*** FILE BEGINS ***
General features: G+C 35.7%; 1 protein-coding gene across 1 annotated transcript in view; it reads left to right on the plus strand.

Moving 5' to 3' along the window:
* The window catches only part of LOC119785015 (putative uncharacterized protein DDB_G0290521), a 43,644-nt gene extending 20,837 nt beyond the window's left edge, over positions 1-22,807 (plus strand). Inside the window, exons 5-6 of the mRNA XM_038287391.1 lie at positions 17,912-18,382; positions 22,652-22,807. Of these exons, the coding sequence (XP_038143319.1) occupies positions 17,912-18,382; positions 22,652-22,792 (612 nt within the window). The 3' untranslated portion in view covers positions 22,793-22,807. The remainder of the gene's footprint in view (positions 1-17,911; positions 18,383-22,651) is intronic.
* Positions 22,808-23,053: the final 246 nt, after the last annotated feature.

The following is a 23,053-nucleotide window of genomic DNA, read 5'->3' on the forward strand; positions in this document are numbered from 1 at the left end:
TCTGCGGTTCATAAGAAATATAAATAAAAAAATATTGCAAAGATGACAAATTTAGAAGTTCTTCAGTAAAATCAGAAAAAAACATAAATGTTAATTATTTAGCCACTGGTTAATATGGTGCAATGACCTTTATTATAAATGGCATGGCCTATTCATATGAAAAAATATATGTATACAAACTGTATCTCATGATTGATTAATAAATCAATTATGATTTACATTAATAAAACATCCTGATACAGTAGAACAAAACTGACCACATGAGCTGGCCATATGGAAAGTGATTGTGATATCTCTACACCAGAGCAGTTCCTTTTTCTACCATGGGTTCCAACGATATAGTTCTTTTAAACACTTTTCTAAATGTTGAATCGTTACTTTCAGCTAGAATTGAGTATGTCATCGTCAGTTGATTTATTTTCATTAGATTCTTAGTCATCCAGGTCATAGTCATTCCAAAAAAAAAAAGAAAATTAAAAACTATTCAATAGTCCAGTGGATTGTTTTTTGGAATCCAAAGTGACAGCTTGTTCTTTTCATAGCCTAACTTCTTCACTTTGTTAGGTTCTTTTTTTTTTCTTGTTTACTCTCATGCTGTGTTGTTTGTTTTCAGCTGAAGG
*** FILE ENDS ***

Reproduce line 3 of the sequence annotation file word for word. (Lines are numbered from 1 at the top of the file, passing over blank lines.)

* The window catches only part of LOC119785015 (putative uncharacterized protein DDB_G0290521), a 43,644-nt gene extending 20,837 nt beyond the window's left edge, over positions 1-22,807 (plus strand). Inside the window, exons 5-6 of the mRNA XM_038287391.1 lie at positions 17,912-18,382; positions 22,652-22,807. Of these exons, the coding sequence (XP_038143319.1) occupies positions 17,912-18,382; positions 22,652-22,792 (612 nt within the window). The 3' untranslated portion in view covers positions 22,793-22,807. The remainder of the gene's footprint in view (positions 1-17,911; positions 18,383-22,651) is intronic.